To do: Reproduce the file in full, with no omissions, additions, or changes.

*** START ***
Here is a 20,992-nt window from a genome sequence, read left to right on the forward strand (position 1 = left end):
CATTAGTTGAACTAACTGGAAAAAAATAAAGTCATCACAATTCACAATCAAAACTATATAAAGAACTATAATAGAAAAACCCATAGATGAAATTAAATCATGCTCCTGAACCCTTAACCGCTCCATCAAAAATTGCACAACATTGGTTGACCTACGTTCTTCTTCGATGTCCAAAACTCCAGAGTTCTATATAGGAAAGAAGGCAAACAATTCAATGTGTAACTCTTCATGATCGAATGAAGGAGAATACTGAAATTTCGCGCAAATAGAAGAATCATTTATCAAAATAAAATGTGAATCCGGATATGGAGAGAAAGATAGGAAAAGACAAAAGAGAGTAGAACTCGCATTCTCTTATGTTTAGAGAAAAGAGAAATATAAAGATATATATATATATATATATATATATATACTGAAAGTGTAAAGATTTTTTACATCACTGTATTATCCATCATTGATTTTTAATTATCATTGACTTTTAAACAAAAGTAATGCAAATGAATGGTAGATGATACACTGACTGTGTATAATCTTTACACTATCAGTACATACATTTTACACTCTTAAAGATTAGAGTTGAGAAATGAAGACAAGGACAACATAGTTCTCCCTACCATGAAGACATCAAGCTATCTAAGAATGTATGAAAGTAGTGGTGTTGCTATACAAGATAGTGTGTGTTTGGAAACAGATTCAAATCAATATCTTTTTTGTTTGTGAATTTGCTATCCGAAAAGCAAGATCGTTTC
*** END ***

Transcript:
Here is a 20,992-nt window from a genome sequence, read left to right on the forward strand (position 1 = left end):
CATTAGTTGAACTAACTGGAAAAAAATAAAGTCATCACAATTCACAATCAAAACTATATAAAGAACTATAATAGAAAAACCCATAGATGAAATTAAATCATGCTCCTGAACCCTTAACCGCTCCATCAAAAATTGCACAACATTGGTTGACCTACGTTCTTCTTCGATGTCCAAAACTCCAGAGTTCTATATAGGAAAGAAGGCAAACAATTCAATGTGTAACTCTTCATGATCGAATGAAGGAGAATACTGAAATTTCGCGCAAATAGAAGAATCATTTATCAAAATAAAATGTGAATCCGGATATGGAGAGAAAGATAGGAAAAGACAAAAGAGAGTAGAACTCGCATTCTCTTATGTTTAGAGAAAAGAGAAATATAAAGATATATATATATATATATATATATATATACTGAAAGTGTAAAGATTTTTTACATCACTGTATTATCCATCATTGATTTTTAATTATCATTGACTTTTAAACAAAAGTAATGCAAATGAATGGTAGATGATACACTGACTGTGTATAATCTTTACACTATCAGTACATACATTTTACACTCTTAAAGATTAGAGTTGAGAAATGAAGACAAGGACAACATAGTTCTCCCTACCATGAAGACATCAAGCTATCTAAGAATGTATGAAAGTAGTGGTGTTGCTATACAAGATAGTGTGTGTTTGGAAACAGATTCAAATCAATATCTTTTTTGTTTGTGAATTTGCTATCCGAAAAGCAAGATCGTTTC